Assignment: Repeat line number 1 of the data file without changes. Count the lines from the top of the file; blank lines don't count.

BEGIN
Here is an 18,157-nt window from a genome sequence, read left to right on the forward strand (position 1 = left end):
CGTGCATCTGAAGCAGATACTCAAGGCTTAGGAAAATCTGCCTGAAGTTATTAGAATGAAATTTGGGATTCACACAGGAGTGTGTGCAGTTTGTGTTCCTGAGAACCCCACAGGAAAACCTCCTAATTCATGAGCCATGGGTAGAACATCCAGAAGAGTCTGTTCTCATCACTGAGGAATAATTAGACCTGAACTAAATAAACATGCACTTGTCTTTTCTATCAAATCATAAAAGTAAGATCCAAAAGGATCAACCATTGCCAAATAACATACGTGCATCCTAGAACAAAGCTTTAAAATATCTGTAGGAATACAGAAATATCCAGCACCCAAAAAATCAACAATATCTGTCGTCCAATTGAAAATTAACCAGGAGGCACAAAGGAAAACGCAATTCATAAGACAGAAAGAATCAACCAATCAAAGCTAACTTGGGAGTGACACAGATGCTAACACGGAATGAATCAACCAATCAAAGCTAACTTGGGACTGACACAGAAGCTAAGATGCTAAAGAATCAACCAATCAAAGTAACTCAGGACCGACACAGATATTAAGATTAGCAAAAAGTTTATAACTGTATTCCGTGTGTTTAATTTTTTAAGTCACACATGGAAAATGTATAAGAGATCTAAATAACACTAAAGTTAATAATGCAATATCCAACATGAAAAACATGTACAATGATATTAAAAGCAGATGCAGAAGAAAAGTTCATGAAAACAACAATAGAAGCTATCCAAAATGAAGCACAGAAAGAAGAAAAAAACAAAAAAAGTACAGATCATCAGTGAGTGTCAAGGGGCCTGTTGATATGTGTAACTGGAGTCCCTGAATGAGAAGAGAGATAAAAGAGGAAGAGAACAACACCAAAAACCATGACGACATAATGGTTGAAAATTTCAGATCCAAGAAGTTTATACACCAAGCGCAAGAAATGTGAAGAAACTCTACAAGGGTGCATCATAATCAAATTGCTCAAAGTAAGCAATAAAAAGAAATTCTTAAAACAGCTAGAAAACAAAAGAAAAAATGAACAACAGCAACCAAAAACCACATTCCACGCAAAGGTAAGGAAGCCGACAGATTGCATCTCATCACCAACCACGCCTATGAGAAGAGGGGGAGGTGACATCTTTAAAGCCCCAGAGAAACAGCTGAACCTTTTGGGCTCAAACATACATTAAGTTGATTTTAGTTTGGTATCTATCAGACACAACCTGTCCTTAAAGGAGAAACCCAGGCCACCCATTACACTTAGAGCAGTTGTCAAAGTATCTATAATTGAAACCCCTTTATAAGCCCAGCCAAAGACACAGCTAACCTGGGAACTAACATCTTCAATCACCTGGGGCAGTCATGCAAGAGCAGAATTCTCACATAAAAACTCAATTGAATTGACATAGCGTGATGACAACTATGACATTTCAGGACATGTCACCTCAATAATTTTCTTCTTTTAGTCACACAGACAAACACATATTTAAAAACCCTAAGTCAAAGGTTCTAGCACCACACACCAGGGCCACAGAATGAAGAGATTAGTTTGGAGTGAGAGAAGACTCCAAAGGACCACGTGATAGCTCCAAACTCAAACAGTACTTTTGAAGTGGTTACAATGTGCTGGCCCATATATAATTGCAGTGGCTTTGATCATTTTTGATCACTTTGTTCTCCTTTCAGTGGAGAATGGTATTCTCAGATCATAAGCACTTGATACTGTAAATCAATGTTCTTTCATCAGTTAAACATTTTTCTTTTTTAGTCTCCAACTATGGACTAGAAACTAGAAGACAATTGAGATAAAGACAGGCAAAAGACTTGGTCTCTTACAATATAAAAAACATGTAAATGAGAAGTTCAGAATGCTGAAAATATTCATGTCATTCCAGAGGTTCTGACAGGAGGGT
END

Here is an 18,157-nt window from a genome sequence, read left to right on the forward strand (position 1 = left end):